- Domaine de Cambes
- Cab. Sauvignon/ Merlot/ Cab. Franc/ Petit Verdot
- 2025 - 2038
- Case size
- En Primeur
Neal Martin, May 2021,
The 2020 Domaine de Cambes has a perfumed, floral bouquet of black plum, bilberry and raspberry preserve infused with pressed iris and violet petals; fine delineation and focus here. The palate is medium-bodied with supple tannins, and a little oaky at the moment, but there is an attractive underlying peppery, almost sage-like note that comes through on the finish. Give this 2–3 years once in bottle. Drink 2026 - 2038
Wine Advocate, May 2021,
Sporting a deep garnet-purple color, the 2020 Domaine de Cambes rolls out of the glass with exuberant notes of plum preserves, Black Forest cake and boysenberries, plus hints of star anise, cedar chest, camphor and smoked meats. The medium to full-bodied palate delivers mouth-coating black and blue fruit preserves, framed by chewy tannins and just enough freshness, finishing long and earthy. Drink 2024-2039
Wine Cellar Insider, May 2021,
A light touch of creamy espresso, cedar, tobacco leaf, spice and earthy red fruits start off the wine. On the medium-bodied palate the wine is soft, open and fresh with spicy, earthen red fruits and herbs that continue through to the finish.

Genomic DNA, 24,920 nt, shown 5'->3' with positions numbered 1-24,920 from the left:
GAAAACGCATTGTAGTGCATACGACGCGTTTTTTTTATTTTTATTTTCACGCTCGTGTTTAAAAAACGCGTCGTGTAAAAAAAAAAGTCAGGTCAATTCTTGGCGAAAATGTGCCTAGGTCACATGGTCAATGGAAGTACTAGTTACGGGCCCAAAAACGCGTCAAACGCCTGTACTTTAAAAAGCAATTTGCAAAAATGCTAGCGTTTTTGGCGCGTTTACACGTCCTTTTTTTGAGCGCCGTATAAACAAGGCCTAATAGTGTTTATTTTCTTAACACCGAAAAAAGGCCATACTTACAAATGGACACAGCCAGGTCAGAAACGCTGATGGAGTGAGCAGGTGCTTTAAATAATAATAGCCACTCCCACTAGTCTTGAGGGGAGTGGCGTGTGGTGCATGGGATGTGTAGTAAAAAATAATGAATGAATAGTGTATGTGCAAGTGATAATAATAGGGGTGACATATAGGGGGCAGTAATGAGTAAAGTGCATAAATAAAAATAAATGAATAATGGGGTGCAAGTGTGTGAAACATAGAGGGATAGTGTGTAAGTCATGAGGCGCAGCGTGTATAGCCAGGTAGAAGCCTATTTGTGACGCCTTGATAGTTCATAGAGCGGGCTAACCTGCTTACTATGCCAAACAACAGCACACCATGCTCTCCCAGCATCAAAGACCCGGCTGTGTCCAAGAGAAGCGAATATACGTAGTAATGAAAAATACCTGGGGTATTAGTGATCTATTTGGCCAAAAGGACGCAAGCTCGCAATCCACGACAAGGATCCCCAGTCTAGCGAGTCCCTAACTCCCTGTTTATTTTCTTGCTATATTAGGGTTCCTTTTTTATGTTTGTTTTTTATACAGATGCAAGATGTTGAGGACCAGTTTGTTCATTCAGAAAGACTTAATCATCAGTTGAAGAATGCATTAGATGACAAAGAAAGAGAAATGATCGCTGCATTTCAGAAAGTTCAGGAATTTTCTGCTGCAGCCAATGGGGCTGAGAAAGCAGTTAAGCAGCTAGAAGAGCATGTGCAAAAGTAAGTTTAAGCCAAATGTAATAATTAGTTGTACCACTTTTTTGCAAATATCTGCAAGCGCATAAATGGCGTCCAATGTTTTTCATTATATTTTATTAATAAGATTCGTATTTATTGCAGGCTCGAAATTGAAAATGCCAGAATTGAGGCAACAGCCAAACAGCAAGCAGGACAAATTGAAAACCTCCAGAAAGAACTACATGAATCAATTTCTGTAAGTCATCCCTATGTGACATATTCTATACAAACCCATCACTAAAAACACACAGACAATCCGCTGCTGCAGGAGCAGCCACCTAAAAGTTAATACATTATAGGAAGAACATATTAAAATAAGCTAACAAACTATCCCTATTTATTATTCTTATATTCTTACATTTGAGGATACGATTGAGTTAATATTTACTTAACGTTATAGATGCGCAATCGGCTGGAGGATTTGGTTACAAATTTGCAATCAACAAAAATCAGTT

Matthew Jukes, April 2021,
My sample bottle is pretty marked with oak, and while this wine always wears a mighty suit of oak, so this is not surprising, it takes my eye off the fruit somewhat. Structured, powerful and suitably sauvage this is an elemental wine that lacks polish and breeding but it makes up for it in gusto and impact. The tannins are compact and drying and so it will most likely need more time than Roc to soften.
Domaine de Cambes
When the Romans first planted a few vines on the limestone outcrops of St Emilion in the early years of the first century, and tasted what was, by all accounts, rather thin, bitter wine, they can hardly have imagined that the region's greatest red wines would become the most sought afterfine wines in the world. From the days in the seventeenth century when the then owners of Ch Haut Brion, the de Pontac family, became the first to export to the UK, selling their wine in their own tavern, the Pontac's Head, red Bordeaux or claret has been the Englishman's favourite. The wines of the 1855 Classification are merely the tip of the iceberg. Bordeaux AC accounts for about half of all wine produced in the area, from vineyards outside the regional or communal appelations and often blended by the negociant houses. Simpler beasts these although still clearly related to their more illustrious cousins - relatively light and fresh, full of fruit, with soft tannins making for delicious, and good value, early drinking.